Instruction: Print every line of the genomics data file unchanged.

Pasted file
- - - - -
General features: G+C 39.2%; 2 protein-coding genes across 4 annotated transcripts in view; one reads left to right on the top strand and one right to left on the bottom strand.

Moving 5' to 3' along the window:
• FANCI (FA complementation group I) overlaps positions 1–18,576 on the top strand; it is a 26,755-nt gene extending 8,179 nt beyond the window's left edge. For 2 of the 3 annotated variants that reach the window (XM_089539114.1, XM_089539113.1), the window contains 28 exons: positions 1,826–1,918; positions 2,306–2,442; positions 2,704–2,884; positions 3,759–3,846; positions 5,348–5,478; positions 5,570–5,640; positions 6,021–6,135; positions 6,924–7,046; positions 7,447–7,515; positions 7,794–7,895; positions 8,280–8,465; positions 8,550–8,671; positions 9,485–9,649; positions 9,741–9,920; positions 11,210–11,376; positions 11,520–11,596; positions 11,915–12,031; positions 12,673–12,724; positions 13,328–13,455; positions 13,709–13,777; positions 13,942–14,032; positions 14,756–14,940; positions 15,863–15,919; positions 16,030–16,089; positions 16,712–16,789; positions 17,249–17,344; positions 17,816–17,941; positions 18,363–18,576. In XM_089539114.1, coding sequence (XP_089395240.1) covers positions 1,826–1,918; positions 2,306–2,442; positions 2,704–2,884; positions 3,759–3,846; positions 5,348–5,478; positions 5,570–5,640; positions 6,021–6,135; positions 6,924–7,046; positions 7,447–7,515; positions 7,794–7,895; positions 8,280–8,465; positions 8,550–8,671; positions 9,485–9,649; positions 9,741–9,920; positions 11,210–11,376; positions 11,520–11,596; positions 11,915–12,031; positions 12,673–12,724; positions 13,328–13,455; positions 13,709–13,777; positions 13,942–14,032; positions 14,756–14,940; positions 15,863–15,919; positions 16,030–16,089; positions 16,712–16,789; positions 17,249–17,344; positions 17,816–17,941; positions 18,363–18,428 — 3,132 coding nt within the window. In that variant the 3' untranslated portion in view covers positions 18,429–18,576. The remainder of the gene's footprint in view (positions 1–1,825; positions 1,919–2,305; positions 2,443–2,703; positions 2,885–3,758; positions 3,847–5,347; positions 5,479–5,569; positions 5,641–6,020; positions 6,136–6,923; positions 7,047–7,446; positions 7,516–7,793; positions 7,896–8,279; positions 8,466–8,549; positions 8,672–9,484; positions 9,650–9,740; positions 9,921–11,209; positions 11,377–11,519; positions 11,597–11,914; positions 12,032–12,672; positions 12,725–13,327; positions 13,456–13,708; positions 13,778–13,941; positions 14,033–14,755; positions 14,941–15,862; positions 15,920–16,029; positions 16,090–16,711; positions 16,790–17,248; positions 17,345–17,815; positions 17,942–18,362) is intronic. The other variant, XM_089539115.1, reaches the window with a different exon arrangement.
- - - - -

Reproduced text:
General features: G+C 39.2%; 2 protein-coding genes across 4 annotated transcripts in view; one reads left to right on the top strand and one right to left on the bottom strand.

Moving 5' to 3' along the window:
• FANCI (FA complementation group I) overlaps positions 1–18,576 on the top strand; it is a 26,755-nt gene extending 8,179 nt beyond the window's left edge. For 2 of the 3 annotated variants that reach the window (XM_089539114.1, XM_089539113.1), the window contains 28 exons: positions 1,826–1,918; positions 2,306–2,442; positions 2,704–2,884; positions 3,759–3,846; positions 5,348–5,478; positions 5,570–5,640; positions 6,021–6,135; positions 6,924–7,046; positions 7,447–7,515; positions 7,794–7,895; positions 8,280–8,465; positions 8,550–8,671; positions 9,485–9,649; positions 9,741–9,920; positions 11,210–11,376; positions 11,520–11,596; positions 11,915–12,031; positions 12,673–12,724; positions 13,328–13,455; positions 13,709–13,777; positions 13,942–14,032; positions 14,756–14,940; positions 15,863–15,919; positions 16,030–16,089; positions 16,712–16,789; positions 17,249–17,344; positions 17,816–17,941; positions 18,363–18,576. In XM_089539114.1, coding sequence (XP_089395240.1) covers positions 1,826–1,918; positions 2,306–2,442; positions 2,704–2,884; positions 3,759–3,846; positions 5,348–5,478; positions 5,570–5,640; positions 6,021–6,135; positions 6,924–7,046; positions 7,447–7,515; positions 7,794–7,895; positions 8,280–8,465; positions 8,550–8,671; positions 9,485–9,649; positions 9,741–9,920; positions 11,210–11,376; positions 11,520–11,596; positions 11,915–12,031; positions 12,673–12,724; positions 13,328–13,455; positions 13,709–13,777; positions 13,942–14,032; positions 14,756–14,940; positions 15,863–15,919; positions 16,030–16,089; positions 16,712–16,789; positions 17,249–17,344; positions 17,816–17,941; positions 18,363–18,428 — 3,132 coding nt within the window. In that variant the 3' untranslated portion in view covers positions 18,429–18,576. The remainder of the gene's footprint in view (positions 1–1,825; positions 1,919–2,305; positions 2,443–2,703; positions 2,885–3,758; positions 3,847–5,347; positions 5,479–5,569; positions 5,641–6,020; positions 6,136–6,923; positions 7,047–7,446; positions 7,516–7,793; positions 7,896–8,279; positions 8,466–8,549; positions 8,672–9,484; positions 9,650–9,740; positions 9,921–11,209; positions 11,377–11,519; positions 11,597–11,914; positions 12,032–12,672; positions 12,725–13,327; positions 13,456–13,708; positions 13,778–13,941; positions 14,033–14,755; positions 14,941–15,862; positions 15,920–16,029; positions 16,090–16,711; positions 16,790–17,248; positions 17,345–17,815; positions 17,942–18,362) is intronic. The other variant, XM_089539115.1, reaches the window with a different exon arrangement.